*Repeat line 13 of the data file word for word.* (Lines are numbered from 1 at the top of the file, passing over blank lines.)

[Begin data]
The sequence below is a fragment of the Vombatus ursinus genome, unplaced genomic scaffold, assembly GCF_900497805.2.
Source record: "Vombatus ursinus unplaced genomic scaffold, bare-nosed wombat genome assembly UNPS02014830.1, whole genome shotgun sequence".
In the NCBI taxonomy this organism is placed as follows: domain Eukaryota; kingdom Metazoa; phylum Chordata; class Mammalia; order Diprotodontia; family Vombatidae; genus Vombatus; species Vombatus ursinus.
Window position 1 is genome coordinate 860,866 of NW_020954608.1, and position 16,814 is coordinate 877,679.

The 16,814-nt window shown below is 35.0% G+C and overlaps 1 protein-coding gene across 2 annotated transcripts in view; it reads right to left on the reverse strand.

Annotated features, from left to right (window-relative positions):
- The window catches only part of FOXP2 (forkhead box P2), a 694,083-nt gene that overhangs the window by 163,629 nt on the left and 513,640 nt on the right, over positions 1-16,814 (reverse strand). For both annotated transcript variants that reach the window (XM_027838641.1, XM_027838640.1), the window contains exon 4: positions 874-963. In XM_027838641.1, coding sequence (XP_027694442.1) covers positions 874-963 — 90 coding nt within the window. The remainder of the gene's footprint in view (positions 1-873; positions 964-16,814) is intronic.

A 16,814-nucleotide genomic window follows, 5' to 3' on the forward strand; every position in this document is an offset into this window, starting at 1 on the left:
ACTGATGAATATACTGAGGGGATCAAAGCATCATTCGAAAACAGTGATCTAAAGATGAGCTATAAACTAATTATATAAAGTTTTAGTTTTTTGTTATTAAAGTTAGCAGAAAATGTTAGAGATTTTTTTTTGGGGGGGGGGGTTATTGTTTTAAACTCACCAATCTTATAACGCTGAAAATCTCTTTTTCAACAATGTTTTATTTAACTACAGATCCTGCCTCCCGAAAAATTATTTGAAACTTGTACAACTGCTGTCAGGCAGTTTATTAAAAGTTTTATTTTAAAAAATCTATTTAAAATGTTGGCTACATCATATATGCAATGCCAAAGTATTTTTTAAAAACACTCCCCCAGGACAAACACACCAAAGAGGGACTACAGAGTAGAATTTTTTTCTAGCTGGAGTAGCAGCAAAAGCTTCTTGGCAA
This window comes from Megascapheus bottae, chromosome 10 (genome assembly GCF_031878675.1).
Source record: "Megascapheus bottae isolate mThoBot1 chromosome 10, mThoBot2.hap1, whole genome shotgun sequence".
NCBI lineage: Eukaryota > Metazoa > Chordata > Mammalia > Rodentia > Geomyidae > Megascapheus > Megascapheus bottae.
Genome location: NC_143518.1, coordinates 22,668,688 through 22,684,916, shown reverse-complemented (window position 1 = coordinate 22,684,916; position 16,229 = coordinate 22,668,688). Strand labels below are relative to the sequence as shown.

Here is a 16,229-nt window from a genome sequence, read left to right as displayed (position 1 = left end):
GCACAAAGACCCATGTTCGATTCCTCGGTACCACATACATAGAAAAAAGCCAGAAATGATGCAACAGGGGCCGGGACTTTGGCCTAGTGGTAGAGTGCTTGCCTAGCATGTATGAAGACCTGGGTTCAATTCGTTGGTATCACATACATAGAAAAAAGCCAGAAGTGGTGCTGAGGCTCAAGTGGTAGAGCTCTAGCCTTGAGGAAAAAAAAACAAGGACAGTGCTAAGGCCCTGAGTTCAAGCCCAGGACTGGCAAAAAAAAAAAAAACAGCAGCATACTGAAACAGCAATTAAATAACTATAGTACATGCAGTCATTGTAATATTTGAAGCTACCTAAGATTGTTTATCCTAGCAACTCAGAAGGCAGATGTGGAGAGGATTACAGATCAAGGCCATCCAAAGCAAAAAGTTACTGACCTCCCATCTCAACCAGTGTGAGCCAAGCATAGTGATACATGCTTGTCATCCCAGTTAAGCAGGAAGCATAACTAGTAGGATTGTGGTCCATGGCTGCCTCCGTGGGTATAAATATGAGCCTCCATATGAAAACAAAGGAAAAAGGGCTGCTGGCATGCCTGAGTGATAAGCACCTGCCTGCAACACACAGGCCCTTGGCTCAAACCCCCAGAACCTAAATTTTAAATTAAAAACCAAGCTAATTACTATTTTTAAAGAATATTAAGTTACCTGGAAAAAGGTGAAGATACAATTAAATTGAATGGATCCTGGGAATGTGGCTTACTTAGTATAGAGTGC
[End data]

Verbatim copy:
Genome location: NC_143518.1, coordinates 22,668,688 through 22,684,916, shown reverse-complemented (window position 1 = coordinate 22,684,916; position 16,229 = coordinate 22,668,688). Strand labels below are relative to the sequence as shown.